Tech companies and advocacy groups quickly applauded negotiators for finalizing the Trans-Pacific Partnership (TPP) trade deal on Monday.
“This is a significant step toward advancing global innovation and opening doors around the world for American businesses,” said Intel spokeswoman Lisa Malloy in a statement. “TPP has the potential to support America’s high-tech industry through critical intellectual property protections, limits on using encryption standards as a barrier to trade and localization policy rules of the road.”
The chief U.S. trade negotiator announced a deal Monday between 12 Pacific Rim nations. The resolution came after years of negotiations and a battle over whether Congress should be able to amend the deal.
Earlier this year, Congress voted to give Obama fast-track powers to finalize negotiations in a contentious vote that saw many Democrats object to the president's trade agenda.
While the text of the agreement has yet to be made public, tech groups praised provisions that would govern the way data can be sent from country to country. U.S. firms have said they would like to do business with more protections on their ability to store data in one country and access it in another.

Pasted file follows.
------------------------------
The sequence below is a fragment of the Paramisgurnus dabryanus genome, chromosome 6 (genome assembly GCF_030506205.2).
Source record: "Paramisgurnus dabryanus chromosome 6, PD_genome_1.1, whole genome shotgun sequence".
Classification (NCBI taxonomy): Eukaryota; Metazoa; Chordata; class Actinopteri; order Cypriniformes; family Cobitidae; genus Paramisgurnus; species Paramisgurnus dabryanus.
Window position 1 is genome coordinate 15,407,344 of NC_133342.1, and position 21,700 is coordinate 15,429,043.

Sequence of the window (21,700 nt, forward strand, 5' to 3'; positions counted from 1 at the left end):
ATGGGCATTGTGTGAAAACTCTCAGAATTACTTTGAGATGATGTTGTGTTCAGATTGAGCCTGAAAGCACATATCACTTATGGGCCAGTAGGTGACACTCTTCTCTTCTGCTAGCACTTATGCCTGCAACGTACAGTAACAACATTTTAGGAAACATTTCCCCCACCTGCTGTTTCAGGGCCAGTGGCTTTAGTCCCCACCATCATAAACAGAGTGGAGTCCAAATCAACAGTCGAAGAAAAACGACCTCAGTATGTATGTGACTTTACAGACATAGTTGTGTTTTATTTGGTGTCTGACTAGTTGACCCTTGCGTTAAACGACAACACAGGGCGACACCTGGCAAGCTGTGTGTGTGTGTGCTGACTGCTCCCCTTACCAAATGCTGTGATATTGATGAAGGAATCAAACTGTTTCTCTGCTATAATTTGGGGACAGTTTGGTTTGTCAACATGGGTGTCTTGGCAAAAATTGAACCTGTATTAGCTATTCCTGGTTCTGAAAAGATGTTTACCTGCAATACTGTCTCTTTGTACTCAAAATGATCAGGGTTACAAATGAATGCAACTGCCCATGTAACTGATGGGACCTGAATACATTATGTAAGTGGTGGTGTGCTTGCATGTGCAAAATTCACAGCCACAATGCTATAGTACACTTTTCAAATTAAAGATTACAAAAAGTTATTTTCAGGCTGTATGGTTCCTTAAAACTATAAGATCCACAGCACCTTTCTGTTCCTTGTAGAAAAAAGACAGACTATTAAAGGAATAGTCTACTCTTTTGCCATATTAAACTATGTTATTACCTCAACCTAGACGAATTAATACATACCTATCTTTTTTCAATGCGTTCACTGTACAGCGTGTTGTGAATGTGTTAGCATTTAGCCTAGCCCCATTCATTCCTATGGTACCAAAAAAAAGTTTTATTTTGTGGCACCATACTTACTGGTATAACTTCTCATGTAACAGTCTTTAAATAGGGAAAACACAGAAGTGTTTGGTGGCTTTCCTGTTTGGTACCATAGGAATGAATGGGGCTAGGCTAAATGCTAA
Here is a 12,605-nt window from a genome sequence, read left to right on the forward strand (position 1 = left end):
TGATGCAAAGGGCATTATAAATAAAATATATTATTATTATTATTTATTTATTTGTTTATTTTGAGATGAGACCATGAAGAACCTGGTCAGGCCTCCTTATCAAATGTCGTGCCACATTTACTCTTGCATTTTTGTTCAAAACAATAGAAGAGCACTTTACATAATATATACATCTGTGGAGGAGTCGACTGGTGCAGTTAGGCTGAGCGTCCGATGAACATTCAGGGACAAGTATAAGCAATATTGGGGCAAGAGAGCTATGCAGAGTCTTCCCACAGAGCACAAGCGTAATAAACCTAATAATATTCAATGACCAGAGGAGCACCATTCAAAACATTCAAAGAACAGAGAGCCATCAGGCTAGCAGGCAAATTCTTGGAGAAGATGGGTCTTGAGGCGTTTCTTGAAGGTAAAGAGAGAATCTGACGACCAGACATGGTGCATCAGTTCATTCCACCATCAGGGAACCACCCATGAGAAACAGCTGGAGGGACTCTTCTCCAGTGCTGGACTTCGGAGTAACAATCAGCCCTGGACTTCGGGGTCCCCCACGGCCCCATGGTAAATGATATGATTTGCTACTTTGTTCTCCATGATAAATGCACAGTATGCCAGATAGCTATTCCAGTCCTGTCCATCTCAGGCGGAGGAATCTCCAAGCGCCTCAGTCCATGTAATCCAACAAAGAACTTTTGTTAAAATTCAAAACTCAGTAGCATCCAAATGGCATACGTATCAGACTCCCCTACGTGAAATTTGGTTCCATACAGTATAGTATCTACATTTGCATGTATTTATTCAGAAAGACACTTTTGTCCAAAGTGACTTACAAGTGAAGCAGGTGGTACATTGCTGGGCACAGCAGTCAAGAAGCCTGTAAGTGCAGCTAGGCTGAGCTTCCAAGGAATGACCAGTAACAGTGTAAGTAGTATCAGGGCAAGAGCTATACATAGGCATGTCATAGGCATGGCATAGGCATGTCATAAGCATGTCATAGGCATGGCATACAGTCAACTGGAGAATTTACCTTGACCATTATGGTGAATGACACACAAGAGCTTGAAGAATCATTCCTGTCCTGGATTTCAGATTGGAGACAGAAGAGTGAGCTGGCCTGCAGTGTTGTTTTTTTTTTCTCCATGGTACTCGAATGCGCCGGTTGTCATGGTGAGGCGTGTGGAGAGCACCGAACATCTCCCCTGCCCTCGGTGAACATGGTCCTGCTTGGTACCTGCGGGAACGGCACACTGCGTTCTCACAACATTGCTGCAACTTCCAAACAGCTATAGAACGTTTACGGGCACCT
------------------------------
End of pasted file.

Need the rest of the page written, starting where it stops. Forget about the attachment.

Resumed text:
“The digital economy is global, and information must be able to flow freely across borders for that economy to flourish,” said Stephen Ezell, vice president for global innovation policy at the Information Technology and Innovation Foundation, a think tank, in a statement.
“By committing parties to protecting free cross-border data flows and prohibiting countries from requiring that their citizens’ data be stored on local servers, the TPP agreement ensures information technology will remain the principal driver of modern economic growth.”
The Information Technology Industry Council said in a statement that for “the tech sector, the true test of the deal will be whether it is an agreement that will support jobs, drive sustainable growth, foster inclusive development, and promote 21st century innovation.”
Some smaller tech companies have opposed the deal in the past.
The deal now heads to Congress for review early next year, where it is likely to face bipartisan scrutiny.
The Obama administration will need to calm the concerns of Democrats who fear the trade deal hurts American workers and Republicans who want to protect certain industries.